Heroes’ Square (Hsök tere) is a major square in Budapest, Hungary. It is known for its famous statue complex, which includes the Seven Chieftains of the Magyars and other prominent Hungarian national figures, as well as the Memorial Stone of Heroes, which is often mistakenly referred to as the Tomb of the Unknown Soldier.
The monument was constructed to commemorate the 1896 Millennium Celebrations, hence the name Millennium Monument.
Hungary commemorated the 1000th anniversary of its forefathers’ discovery of a suitable location in the Carpathian Basin. Every aspect of the memorial pays homage to pivotal moments in Hungary’s history.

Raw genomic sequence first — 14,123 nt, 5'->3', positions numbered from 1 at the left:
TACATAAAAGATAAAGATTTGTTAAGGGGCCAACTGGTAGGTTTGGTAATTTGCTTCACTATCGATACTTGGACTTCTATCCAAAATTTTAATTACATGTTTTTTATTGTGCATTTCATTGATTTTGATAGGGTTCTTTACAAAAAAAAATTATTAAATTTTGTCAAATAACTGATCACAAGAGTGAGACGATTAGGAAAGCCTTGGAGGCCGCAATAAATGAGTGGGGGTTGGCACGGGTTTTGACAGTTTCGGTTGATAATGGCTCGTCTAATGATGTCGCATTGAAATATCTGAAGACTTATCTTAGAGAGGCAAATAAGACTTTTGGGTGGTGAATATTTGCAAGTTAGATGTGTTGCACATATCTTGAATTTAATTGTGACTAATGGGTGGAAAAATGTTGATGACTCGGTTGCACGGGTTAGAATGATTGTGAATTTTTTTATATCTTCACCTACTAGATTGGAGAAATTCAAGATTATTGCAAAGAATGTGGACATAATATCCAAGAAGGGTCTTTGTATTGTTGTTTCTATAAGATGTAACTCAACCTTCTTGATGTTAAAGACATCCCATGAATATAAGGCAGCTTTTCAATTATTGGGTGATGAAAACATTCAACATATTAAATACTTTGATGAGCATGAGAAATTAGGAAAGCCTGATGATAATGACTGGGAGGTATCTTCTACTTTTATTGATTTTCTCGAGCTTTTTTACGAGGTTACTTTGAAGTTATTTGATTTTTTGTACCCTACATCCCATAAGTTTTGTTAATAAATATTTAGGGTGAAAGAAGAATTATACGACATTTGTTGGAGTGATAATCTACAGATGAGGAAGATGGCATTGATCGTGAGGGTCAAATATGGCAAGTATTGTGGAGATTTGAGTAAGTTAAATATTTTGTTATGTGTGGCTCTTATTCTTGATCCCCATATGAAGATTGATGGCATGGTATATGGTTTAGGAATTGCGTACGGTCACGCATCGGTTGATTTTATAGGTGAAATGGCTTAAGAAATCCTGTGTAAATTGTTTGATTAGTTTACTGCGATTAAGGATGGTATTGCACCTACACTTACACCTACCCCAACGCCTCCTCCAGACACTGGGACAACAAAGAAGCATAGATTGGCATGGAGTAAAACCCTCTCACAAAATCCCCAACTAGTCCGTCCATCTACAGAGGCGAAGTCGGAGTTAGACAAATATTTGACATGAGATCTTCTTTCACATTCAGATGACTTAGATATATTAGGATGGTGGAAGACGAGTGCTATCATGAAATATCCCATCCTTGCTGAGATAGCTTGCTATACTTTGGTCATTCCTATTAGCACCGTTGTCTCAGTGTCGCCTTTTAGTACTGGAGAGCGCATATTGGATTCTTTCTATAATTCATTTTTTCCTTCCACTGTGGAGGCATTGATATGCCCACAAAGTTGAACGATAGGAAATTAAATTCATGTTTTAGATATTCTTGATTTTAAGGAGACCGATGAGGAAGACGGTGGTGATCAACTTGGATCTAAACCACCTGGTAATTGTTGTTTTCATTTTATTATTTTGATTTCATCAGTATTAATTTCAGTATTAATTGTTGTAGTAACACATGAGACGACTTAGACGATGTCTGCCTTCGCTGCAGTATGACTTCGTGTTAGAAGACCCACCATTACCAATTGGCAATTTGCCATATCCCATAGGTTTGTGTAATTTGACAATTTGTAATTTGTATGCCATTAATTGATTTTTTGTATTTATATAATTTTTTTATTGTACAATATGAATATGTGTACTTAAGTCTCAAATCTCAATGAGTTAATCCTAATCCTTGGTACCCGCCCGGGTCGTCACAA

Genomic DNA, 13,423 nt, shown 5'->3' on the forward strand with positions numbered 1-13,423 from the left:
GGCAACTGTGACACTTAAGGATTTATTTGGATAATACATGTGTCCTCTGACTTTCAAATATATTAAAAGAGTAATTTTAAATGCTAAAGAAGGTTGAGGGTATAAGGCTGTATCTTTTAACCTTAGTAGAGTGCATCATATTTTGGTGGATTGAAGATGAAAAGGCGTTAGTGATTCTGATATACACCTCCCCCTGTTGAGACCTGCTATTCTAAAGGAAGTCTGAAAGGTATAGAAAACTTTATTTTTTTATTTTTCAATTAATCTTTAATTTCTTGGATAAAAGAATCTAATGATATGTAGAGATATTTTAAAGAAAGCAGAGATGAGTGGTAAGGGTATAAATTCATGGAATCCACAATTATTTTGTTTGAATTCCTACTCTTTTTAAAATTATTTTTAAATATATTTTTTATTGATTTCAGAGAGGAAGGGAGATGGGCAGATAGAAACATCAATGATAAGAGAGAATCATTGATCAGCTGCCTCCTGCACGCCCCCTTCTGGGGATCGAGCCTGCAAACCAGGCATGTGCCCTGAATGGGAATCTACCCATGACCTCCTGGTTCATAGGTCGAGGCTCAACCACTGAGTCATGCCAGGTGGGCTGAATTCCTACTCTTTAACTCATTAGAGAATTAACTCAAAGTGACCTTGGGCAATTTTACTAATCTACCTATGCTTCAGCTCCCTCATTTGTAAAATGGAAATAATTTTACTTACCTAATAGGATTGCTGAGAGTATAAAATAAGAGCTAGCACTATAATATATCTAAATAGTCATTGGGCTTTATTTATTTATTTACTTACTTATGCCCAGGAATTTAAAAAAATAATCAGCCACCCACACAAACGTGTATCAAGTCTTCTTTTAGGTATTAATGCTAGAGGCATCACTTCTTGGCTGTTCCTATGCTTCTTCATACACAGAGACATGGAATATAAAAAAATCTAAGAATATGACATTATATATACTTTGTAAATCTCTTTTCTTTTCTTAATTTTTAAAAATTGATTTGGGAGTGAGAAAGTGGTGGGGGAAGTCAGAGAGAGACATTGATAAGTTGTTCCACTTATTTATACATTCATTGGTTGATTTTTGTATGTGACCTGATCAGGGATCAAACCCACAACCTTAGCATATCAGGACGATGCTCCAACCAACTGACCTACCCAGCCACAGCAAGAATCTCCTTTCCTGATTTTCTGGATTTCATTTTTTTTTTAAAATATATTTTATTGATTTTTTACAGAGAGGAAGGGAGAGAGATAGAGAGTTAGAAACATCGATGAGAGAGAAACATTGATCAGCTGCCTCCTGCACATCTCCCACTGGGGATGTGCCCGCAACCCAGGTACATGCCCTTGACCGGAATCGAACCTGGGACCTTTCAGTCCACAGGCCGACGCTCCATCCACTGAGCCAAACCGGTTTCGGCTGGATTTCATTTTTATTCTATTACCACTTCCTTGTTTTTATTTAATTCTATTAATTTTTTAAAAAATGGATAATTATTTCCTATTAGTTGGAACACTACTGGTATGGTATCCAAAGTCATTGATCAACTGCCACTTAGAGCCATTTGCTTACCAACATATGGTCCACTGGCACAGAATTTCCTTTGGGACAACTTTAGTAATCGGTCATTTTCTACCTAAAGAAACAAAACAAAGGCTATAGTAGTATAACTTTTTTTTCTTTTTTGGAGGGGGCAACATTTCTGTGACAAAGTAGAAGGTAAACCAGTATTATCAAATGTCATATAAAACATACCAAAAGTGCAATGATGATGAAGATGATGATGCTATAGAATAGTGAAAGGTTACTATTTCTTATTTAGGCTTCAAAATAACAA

At the 1900 World Exhibition in Paris, the memorial took first place. The monument was completed in 1929, and the square was given its name at the same time.
The Millennium Monument, along with Andrásy Avenue, has been a UNESCO World Heritage Site since 2002.
The 36-meter-tall Corinthian column, topped by Archangel Gabriel bearing St. Stephen’s Crown, dominates the square. In his dream, Gabriel appeared to St. Stephen and offered him the throne of Hungary, according to legend.
King Stephen received a crown from Pope Sylvester II, recognizing Hungary and King Stephen as defenders of Christianity. The Holy Crown is on display in Budapest Parliament today.
The column is encircled by equestrian statues of the chieftains of the seven Magyar (Hungarian) tribes. About 896 AD, seven tribes led by rpád arrived in the Carpathian Basin to see if the region was suitable for settling down.
The column is surrounded by a semi-circled colonnade with statues of Hungarian kings and heroes.